Skip to Content, Navigation, or Footer.

Auburn University's College of Veterinary Medicine to Receive Over $2.5 million in Funding

Auburn, Ala. (EETV) - Auburn will receive more than $2.5 million in the next five years to fund the new Animal Health and Agro-/Bio-Defense (AHAD) Program.

Auburn University's College of Veterinary Medicine will be the home of the new AHAD Program through funding from the USDA-Agricultural Research Service (USDA-ARS).

This program will focus primarily on diseases affecting economically important domestic animals that pose a threat to public health or impact national security and economic stability locally, nationally and globally. It will also be positioned to serve as a southern regional node in the Coalition for Epi Response Engagement Science (CERES) that now includes primarily universities in the Midwest and West.

"As part of that nationwide effort, Auburn's AHAD program will expand the mission and capacity of the College of Veterinary Medicine's existing animal health research to include research complementary to the goals of the USDA and other federal agencies charged to ensure national security and public safety," said Bartol, Alumni Professor and Associate Dean for research and graduate studies in the College of Veterinary Medicine. "It will work closely with partners in the allied federal space and will leverage the capabilities of a National Animal Health Laboratory Network-supported program established at the Alabama State Veterinary Diagnostic Laboratory, adjacent to the veterinary campus.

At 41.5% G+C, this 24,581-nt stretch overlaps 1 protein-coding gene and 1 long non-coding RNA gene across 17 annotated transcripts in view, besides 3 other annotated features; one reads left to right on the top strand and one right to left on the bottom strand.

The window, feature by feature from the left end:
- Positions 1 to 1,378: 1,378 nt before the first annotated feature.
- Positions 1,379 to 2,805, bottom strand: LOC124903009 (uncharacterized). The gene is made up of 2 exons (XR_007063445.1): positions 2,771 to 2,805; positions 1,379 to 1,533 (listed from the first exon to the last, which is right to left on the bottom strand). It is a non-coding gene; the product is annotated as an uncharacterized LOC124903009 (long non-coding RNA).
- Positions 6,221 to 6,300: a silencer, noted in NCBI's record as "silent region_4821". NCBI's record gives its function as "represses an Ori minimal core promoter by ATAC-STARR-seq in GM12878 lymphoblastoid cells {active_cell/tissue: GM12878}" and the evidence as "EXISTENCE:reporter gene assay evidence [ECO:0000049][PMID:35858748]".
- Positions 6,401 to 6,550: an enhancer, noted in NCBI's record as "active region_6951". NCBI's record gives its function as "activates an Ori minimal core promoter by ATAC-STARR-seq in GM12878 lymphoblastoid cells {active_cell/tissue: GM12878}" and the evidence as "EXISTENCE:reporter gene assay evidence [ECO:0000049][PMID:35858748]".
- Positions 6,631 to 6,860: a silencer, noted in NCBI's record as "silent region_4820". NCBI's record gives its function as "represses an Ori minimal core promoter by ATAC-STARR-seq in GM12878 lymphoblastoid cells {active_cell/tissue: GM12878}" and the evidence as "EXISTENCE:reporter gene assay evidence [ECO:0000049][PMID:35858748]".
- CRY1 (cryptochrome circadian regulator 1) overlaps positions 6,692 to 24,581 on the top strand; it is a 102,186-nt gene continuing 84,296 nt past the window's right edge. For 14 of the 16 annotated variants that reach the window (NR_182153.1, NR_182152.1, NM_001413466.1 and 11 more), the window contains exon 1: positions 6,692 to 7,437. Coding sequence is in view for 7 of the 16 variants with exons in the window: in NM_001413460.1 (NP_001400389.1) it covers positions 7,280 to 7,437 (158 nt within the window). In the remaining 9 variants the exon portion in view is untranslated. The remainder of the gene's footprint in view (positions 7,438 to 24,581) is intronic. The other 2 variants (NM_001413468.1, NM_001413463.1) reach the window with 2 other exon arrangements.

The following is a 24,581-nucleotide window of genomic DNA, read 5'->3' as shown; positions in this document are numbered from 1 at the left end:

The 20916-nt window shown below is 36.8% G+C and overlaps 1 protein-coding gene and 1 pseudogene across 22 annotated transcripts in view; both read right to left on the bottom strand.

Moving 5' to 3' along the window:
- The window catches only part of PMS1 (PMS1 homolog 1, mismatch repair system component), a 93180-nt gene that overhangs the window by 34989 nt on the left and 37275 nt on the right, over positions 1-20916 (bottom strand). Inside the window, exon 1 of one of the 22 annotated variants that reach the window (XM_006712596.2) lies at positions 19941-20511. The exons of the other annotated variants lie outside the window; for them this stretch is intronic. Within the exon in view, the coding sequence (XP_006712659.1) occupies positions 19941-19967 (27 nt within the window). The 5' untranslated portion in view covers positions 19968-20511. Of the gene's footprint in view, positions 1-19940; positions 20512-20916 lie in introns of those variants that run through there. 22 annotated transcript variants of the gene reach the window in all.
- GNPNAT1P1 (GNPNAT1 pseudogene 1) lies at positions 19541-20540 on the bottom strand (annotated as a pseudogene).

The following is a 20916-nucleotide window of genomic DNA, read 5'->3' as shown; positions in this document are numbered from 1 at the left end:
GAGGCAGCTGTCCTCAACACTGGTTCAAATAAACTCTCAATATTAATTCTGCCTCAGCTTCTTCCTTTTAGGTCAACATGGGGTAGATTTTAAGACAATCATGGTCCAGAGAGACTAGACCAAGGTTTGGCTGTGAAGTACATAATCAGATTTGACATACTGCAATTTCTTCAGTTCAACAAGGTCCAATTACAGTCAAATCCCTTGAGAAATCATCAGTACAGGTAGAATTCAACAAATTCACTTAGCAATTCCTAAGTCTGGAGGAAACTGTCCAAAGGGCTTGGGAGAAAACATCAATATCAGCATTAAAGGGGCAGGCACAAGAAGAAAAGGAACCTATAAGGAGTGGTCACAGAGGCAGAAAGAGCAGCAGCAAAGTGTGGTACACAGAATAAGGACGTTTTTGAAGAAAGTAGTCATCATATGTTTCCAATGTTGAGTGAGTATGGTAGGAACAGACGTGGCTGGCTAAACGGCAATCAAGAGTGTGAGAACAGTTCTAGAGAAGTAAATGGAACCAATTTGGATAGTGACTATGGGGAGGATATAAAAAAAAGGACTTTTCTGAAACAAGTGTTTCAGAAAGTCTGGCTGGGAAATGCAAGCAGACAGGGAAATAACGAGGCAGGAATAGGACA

"Auburn subject matter experts with significant food animal research experience already include specialists in internal medicine, virology, immunology, molecular diagnostics, vaccinology, and zoonotics. We hope that establishment of AHAD will further enable expansion of this program to include of an epidemiologist/informatics specialist and one or more specialists in microbiomics/pathogenomics."

AHAD will focus on the biodefense mission, that includes:

  • predicting the emergence of pathogens in livestock and associated wildlife
  • understanding the ecology of exotic emerging and reemerging pathogens
  • incident response research
  • development of veterinary medical countermeasures for early detection
  • prevention and treatment of foreign and emerging email diseases

“Over the years, the Auburn College of Veterinary Medicine has established working relationships with a number of federal agencies operating in the agro-/bio-defense space,” Bartol said. “AHAD will work closely with its partners to meet the CERES mission to ‘protect and defend America’s agricultural industry against global health threats and provide innovation for food security, now and into the future.’”